Deputy Chief of Mission Daniel Bischof Remarks at the Human Trafficking National Committee Forum

Thursday, September 20, 2018

My respects to the representatives from PNTL and F-FDTL. To our IOM hosts, colleagues from the Government of Timor-Leste, international organizations, and NGOs, it is an honor to welcome you to the National Community Forum on Human Trafficking.

I want to tell you a story. Elly Anita, a young woman from Indonesia signed up to be a secretary in Dubai, which sounded like a good job.

But she was never sent to Dubai. Instead, she was sent to Iraq, where she continually had trouble with her employment agency. She eventually refused to work, and they beat her, threatened her, and held a gun to her head.

She was only able to escape when the office was empty, despite having been beaten almost to death. Using the internet, she e-mailed a friend, who in turn directed her to embassy officials, and to people who worked for the Indonesian organization Migrant Care. They contacted the International Organization for Migration, who helped her escape, although just barely, with her life.

She returned to Indonesia and became an advocate against the trafficking of laborers through her work with Migrant Care, the organization that helped save her. She was able to save a number of other people from the same agency in Iraq, and continues to fight for the rights of migrant workers.

Elly Anita was honored as a “TIP Report Hero Acting to End Modern Slavery” in recognition of her efforts to combat human trafficking.

I shared this story to reinforce the significant impact passionate individuals and organizations can make in the fight against human trafficking. Your dedication to combatting human trafficking is not only inspiring, but also necessary.

The United States is also a committed leader in combating this global threat. S. Secretary of State Michael R. Pompeo said:

“Human trafficking deprives millions worldwide of their dignity and freedom. It undermines national security, distorts markets, and enriches transnational criminals and terrorists. Combating human trafficking is not merely a moral issue or one that affects the interests of the American people; it is also an issue that threatens international peace and security.”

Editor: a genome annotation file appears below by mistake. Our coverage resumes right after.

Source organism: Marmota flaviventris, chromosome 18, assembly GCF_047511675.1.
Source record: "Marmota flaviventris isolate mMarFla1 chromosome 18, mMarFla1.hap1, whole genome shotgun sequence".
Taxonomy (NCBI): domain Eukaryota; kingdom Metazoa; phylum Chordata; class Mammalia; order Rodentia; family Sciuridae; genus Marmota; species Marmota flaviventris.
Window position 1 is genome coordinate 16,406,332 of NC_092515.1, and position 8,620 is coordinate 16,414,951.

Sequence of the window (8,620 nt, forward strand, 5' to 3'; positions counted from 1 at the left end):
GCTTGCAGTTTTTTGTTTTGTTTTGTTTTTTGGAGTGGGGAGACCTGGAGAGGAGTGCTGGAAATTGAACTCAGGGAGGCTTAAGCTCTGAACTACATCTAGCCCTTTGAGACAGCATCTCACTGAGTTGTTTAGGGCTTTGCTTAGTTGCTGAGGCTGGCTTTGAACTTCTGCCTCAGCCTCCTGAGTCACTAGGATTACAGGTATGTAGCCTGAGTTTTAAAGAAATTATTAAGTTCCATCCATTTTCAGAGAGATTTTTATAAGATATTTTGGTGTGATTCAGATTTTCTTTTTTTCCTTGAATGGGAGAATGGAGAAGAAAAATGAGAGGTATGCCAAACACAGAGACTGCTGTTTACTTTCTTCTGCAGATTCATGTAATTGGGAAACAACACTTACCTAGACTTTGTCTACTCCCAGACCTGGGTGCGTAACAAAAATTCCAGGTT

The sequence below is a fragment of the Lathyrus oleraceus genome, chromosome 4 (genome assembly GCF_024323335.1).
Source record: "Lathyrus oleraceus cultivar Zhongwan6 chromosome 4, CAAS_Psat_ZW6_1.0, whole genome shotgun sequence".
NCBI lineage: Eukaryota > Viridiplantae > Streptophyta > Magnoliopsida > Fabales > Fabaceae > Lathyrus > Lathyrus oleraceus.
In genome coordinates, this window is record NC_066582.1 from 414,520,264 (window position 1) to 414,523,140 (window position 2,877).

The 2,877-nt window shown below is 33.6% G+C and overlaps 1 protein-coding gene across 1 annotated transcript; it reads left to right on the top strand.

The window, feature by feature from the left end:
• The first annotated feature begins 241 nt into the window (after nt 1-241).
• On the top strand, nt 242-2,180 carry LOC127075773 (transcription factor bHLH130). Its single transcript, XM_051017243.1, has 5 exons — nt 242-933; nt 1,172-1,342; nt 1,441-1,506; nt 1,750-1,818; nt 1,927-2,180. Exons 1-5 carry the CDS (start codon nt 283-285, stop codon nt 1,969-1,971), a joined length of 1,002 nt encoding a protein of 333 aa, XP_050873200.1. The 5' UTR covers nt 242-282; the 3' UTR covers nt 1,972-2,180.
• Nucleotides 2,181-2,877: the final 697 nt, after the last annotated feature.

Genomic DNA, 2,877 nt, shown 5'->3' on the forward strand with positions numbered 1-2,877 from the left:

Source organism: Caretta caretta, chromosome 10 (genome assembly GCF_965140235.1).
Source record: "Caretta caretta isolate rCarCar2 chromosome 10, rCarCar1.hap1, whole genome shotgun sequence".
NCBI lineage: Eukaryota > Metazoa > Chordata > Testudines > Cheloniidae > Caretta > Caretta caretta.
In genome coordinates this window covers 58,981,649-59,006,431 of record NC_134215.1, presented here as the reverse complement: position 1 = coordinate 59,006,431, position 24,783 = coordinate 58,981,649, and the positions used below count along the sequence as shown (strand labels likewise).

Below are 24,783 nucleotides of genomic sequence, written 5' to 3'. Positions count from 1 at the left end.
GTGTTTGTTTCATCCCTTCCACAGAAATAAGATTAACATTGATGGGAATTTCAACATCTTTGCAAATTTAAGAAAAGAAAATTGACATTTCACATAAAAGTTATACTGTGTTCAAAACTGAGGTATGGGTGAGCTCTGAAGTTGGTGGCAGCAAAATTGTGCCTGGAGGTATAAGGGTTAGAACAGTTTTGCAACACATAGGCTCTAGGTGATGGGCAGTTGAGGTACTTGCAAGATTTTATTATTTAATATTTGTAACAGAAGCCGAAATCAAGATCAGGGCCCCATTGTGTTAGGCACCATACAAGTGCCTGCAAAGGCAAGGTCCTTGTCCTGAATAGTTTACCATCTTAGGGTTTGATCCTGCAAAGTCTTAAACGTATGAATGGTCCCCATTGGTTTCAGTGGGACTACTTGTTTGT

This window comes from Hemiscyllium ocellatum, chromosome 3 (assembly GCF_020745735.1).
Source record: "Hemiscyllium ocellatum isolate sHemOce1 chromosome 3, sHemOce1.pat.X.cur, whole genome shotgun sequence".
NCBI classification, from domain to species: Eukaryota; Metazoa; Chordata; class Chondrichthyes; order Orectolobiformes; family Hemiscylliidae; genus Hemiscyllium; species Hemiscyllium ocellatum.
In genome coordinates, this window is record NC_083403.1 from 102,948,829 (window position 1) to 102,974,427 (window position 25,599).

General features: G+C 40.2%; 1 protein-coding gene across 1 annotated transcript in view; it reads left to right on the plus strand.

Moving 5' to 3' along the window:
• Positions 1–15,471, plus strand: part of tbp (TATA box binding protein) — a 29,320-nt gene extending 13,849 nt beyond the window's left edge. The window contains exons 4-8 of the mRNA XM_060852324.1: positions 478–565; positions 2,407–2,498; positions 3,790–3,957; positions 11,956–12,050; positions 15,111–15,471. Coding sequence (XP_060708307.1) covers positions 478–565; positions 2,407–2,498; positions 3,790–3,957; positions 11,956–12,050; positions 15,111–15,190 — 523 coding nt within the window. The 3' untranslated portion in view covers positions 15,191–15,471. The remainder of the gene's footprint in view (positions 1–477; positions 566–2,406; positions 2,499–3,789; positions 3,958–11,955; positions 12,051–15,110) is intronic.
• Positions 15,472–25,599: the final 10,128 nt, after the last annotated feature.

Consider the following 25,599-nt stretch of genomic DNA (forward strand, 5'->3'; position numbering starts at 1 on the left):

Recognition of the devastating effects of human trafficking grows each year. More than 170 countries have made public commitments to its eradication, promising preventative measures, punishment for traffickers, and care for victims.

However, national governments cannot solve this problem alone. Success requires cooperation and coordination from the highest levels of national government down to the employees and customers of local businesses.

The United States is proud to support the work of our partners to combat human trafficking.

In Timor-Leste, the United States has provided support to analyze law enforcement capacity to address TIP, trained government and civil society members to combat trafficking in at-risk populations, trained investigators and prosecutors to protect victims, and built capacity of law enforcement agencies to collect data and better handle human trafficking cases.

The United States also documents human trafficking activity globally, and provides guidance and incentives to eliminate human trafficking. We share these findings and recommendations with the international community through our Trafficking in Persons Report.

This annual report is the world’s most comprehensive resource of governmental anti-human trafficking efforts and reflects the U.S. Government’s commitment to global leadership on this key human rights and law enforcement issue.

Every country, including the United States, can and must do more.

The representatives of concerned governments, organizations, and civil society members gathered here today are the best hope to eliminate human trafficking in Timor-Leste.

Timor-Leste faces significant challenges in the fight against human trafficking. Poverty, unemployment, a porous western border, and pervasive smuggling create a ripe environment for human traffickers.

Multi-stakeholder partnerships are critical in this fight. The United States appreciates the partnerships we have forged in Timor-Leste with IOM and many of the organizations represented in the room today.  We look forward to continuing the dialogue with all of you.

We are also proud to see the leadership role assumed by IOM’s Jacinto Amaral in the fight against human trafficking. Jacinto traveled to the United States as part of the International Visitor Leadership Program and learned best practices in victim protection, law enforcement cooperation, and community capacity building to combat and prevent human trafficking. We know he will go on to do great things for Timor-Leste.

I am heartened to see the turnout and passion in this room. I hope you all will take advantage of the diverse community present today to build connections that enable collaboration and coordination. Think creatively, problem solve nationally and locally, and take time to forge new relationships. Thank you very much for your time and attention.